For long distance journeys along the Costa del Sol to Marbella, Estepona, La Linea (for Gibraltar) and Algeciras, use the ‘24 hour square’ bus stop. Buses to the remainder of Málaga province, and nationwide, leave from Málaga bus station which is near to, and signposted from, Málaga (Maria Zambrano) railway station. There is an hourly express bus from Málaga to Granada and a regular express service to Sevilla
Coach tours are advertised locally in bars, exchange offices and the English language press. A popular option is a day-trip to Gibraltar, mainly for shopping, which is more convenient than using public transport. Day trips run to a range of places, including the major cities of Andalucía and to local events. Longer trips are available to cities such as Granada to Sevilla and also to Morocco.
The ferry to Fuengirola
Finally, check at the marina for boat trips for fishing trips and dolphin watching. A ferry service operates to Fuengirola several times daily.
Useful websites and apps
All sites mentioned are in English, or have an English language option.
www.disfrutbenalmadena.com The local council tourist information site.
For council services visit www.benalmadena.es .
www.andalucia.org is the Andalucian government’s tourist information site.
www.andalucia.com is a privately run site with extensive tourist information.
The Arroyo feria begins with a daytime romeria at the fairground site
LOCAL TOURIST ATTRACTIONS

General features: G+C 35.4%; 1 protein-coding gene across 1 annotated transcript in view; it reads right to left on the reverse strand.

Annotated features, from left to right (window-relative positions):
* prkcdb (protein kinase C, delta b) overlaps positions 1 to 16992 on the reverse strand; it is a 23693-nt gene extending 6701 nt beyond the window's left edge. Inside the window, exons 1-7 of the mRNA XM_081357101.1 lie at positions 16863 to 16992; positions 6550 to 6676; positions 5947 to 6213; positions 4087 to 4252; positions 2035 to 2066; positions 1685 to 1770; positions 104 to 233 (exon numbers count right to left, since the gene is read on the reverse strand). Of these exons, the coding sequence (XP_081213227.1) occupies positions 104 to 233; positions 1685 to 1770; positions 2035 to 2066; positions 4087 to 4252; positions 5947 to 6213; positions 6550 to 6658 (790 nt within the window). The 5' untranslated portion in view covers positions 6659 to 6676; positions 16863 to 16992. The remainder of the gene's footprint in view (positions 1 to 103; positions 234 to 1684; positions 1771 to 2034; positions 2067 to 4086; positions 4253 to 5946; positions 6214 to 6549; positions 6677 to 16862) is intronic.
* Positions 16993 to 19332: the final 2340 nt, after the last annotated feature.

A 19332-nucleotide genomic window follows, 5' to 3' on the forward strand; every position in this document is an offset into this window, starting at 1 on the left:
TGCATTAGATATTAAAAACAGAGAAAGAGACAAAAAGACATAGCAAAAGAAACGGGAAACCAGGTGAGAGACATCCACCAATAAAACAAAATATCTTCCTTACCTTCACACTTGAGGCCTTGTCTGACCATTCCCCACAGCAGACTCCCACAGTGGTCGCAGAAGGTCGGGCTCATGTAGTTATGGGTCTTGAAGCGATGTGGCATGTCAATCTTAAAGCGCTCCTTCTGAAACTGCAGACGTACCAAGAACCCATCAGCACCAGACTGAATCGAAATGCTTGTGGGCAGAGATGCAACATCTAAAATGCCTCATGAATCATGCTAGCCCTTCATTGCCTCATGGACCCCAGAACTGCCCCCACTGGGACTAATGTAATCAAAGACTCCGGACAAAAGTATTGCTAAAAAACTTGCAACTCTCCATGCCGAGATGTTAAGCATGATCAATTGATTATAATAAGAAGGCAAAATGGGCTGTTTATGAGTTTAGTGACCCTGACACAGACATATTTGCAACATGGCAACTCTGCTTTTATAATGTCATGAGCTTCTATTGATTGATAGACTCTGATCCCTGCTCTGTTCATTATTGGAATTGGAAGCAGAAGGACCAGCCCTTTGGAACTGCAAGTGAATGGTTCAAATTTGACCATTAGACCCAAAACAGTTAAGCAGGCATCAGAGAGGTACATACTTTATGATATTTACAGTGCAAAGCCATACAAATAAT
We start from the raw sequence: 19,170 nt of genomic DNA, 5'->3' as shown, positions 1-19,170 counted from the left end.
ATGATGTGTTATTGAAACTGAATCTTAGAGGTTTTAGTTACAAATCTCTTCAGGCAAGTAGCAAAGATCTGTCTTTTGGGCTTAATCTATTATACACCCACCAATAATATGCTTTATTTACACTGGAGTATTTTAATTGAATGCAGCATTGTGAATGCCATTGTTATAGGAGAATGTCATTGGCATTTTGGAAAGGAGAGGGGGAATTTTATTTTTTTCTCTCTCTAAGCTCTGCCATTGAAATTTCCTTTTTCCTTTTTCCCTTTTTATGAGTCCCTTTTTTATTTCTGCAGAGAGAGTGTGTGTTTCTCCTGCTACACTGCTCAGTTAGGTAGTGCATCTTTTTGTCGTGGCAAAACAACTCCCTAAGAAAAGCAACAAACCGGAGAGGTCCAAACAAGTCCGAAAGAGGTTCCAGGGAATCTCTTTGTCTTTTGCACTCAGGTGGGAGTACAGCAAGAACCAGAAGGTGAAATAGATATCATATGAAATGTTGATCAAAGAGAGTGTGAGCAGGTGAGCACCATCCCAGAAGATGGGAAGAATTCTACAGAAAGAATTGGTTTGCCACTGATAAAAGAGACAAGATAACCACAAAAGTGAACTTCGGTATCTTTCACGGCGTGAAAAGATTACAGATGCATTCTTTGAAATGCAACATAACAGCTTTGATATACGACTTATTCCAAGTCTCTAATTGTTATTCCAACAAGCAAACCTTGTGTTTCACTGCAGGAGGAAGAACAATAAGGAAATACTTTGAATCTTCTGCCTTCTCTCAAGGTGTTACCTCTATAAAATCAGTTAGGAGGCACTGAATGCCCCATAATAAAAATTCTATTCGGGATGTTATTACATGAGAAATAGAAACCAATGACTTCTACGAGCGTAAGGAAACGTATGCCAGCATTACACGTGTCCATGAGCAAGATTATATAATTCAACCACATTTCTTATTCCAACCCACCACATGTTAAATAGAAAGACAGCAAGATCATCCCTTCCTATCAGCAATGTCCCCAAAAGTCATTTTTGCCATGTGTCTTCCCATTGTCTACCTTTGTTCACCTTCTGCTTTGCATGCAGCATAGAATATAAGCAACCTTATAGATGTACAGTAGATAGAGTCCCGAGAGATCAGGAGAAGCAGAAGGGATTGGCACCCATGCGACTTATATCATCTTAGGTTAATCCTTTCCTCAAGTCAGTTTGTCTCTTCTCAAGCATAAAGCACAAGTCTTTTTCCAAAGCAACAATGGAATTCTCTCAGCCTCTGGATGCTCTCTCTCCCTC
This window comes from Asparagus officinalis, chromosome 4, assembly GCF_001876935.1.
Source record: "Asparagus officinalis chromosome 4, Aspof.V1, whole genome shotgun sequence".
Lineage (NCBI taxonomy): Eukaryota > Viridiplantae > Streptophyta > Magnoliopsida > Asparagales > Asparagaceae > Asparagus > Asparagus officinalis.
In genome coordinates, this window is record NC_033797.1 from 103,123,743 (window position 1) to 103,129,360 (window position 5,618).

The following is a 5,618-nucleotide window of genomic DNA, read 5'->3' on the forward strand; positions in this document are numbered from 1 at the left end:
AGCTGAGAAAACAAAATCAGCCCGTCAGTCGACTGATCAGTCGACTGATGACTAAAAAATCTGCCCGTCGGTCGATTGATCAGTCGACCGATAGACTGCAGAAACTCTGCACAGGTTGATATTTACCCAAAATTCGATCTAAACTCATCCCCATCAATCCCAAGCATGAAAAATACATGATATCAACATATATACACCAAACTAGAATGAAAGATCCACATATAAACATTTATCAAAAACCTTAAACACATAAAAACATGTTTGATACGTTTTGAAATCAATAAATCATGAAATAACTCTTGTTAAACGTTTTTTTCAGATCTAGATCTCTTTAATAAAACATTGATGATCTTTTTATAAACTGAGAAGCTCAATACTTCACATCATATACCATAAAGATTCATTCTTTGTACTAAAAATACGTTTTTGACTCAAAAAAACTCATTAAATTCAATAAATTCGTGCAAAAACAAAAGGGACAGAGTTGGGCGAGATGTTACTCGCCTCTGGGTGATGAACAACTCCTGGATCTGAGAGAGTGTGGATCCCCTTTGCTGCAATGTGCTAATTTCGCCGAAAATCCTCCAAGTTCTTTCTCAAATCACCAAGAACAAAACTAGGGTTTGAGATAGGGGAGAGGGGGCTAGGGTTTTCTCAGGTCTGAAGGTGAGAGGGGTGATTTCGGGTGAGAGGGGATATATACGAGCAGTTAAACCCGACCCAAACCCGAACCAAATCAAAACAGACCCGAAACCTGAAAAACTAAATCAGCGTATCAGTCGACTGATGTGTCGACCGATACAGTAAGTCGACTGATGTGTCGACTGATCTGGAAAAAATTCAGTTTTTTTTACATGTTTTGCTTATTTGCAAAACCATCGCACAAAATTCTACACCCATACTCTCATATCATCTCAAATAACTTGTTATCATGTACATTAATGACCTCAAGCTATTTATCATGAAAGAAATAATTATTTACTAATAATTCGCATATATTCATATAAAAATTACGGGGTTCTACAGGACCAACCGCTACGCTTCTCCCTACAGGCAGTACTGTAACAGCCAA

www.tivoli.es Tivoli world amusement park
www.visitsealife.com/benalmadena/en/ The sealife aquarium in the marina
www.selwomarina.es The dolpinarium next to Paloma Park
www.telefericobenalmadena.com The cable car from Arroyo to Monte Calamorro
GETTING AROUND – PUBLIC TRANSPORT and TRIPS OUT
www.renfe.com Spanish railways (Renfe) nationwide timetables, fares and tickets website. Many cheap tickets are available only from this site. Click on Cercanías and then Málaga for local train times. Renfe schedules app for train times.
www.malaga.avanzagrupo.com Timetables etc for Avanza bus and coach services locally in Benalmadena and along the Costa del Sol. The Malaga Avanza Grupo app shows bus services in real time.
www.ctmam.es for all bus services in a wide area around Málaga. Info also on their Consorcio Malaga app.
www.city-sightseeing.com/en/18/benalmadena for the hop-on hop-off open top bus tour.
www.trenturisticobenalmadena.com for the road train trips around Benalmádena.
www.costasolcruceros.com for boat trips and the ferry to Fuengirola.
www.rubensexcursions.com Full day coach trips to Gibraltar, Andalucían cities and Tanger
www.daysoutandalucia.com Coach trips from Benalmádena to Gibraltar, destinations in Andalucía off the beaten track and to festivals and events.
On the evening of San Juan the streets of Arroyo are packed with street parties, then the fairground operates all night for most of the week
WEATHER IN SPAIN
The El Tiempo website www.eltiempo.es and ElTiempo.es app provide comprehensive and accurate daily and hourly weather forecasts and weather warnings for towns and villages throughout Spain.
www.elpais.com/elpais/inenglish Selection of articles from Spain’s best daily newspaper
www.surinenglish.com English language newspaper for the Costa del Sol.
www.euroweeklynews.com/ewn/news/costa-del-sol/ and www.theolivepress.es are the sites of other local English language newspapers.
Copyright © Text and photos are copyright Steve Gillon, 2020